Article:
America is going through many changes and amongst those, the tech industry is one. A recent survey showed that the tech industry in the U.S. and Silicon Valley have a huge diversity gap. The lack of diversity is becoming a cultural issue as well as a missed opportunity for those who do not have the resources.
Code the Dream encourages youth immigrants, minorities, and refugees to dream the unthinkable. This program aims to make resources available to those who do not have the access to them, especially in the tech industry.
Can you imagine if more people had the chance to learn to code?
Most Code the Dream programs focus on high school students and young adults. But last weekend we were happy to be back at the 'Kids Code' event at Marbles Kids Museum in Raleigh. The event uses fun, interactive techniques to give young children a chance to explore and experiment with technology and basic science and coding concepts.
Have you ever wondered how a computer can understand language -- how it really encodes data? Well, if you asked the hundreds of kids we saw on Saturday, they'd be able to tell you, more or less.
Code the Dream led an activity where each participant used colored beads (red and white) to make the first letter of their name using binary code. Binary code is how computers encode data by interpreting a pattern of 1's and 0's. With only a few beads falling on the floor, the museum began fill with children wearing binary bracelets, and a bit more insight and enthusiasm for the technology they use every day!
We want to say thank you to Marbles Kids Museum for the opportunity to share a bit of binary with the next generation of programmers!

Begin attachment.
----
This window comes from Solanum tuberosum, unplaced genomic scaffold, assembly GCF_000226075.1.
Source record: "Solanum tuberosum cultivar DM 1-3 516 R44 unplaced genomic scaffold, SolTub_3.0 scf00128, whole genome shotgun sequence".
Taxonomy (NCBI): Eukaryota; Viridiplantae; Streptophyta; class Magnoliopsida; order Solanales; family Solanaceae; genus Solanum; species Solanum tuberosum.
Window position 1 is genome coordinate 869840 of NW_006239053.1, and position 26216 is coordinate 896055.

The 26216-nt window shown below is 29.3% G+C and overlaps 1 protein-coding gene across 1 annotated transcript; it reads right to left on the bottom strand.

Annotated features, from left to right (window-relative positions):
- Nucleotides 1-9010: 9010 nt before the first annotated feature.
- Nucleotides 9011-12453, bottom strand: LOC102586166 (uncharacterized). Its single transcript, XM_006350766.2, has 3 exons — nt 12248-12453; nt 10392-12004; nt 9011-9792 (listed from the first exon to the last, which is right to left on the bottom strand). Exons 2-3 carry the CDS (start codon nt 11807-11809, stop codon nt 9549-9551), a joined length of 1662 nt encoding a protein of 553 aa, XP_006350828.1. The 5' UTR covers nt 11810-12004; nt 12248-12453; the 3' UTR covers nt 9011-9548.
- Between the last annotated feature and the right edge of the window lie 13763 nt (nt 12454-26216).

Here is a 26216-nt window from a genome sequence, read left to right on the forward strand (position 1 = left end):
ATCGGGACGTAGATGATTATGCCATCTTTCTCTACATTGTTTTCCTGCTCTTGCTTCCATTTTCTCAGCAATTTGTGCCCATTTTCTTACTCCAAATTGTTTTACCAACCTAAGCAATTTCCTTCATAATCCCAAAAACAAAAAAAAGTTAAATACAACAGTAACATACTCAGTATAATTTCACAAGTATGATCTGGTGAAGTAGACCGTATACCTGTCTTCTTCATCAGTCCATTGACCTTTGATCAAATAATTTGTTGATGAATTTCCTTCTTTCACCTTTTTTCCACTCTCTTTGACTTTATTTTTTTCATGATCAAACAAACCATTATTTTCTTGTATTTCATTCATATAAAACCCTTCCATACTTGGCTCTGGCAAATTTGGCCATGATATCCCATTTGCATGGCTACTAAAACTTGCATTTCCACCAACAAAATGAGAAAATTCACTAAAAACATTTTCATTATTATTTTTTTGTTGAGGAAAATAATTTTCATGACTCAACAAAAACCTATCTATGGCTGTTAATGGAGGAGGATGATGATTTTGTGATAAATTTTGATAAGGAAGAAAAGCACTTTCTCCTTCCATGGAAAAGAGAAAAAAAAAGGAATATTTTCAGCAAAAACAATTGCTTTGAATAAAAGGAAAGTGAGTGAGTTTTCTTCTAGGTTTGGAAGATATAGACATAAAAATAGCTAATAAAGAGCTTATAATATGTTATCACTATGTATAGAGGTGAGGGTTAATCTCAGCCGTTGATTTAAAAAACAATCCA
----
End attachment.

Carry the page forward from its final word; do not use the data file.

Today marks a month with our incredible new students from our class in Durham, NC. This cohort is similar to our previous ones with almost half women and students from all over the world, including Gambia, Guyana, India, Italy, Mexico, and Zimbabwe. We are impressed with what our students have accomplished so far and excited to see where this class takes them!
All photographs were taken by staff member Jocelyn Casanova, who is also taking the class.
As a graduate of Code the Dream, Cruz Nuñez shared his experience with the North Carolina’s new statewide newspaper, the North State Journal. Cruz describes his experience as a recipient of DACA and the challenges he and other students have in seeking out higher education. Please read the full article here.
This article in the North State Journal comes a week after Cruz's publication in the High School Journal. We cannot wait to see what Cruz does next!
Witches, superheroes, and a tarantula - oh my! On Saturday Uniting NC staff and alums from Code the Dream shared coding with children at Tech-N-Treat in Raleigh, NC. Students went around to different booths to play games while earning stickers for their 'passports' and a few pieces of candy. Code the Dream had two games for the children to play: Cargo-Bot and RoboZZle. Each game had an element of fun but required kids to think like programmers trying to come up with efficient solutions to problems.
It was great having CTD alums Katherine and Cynthia share their love for coding with the next generation. We were proud of our women-led team at the event, particularly with so many girls there who were enthusiastic about programming and engineering. We were also happy to meet so many diverse families looking to give their children a head start toward embracing tech!
Thank you Google Fiber for hosting this wonderful event. We cannot wait to see what these bright young minds take away from this interactive experience with science and technology!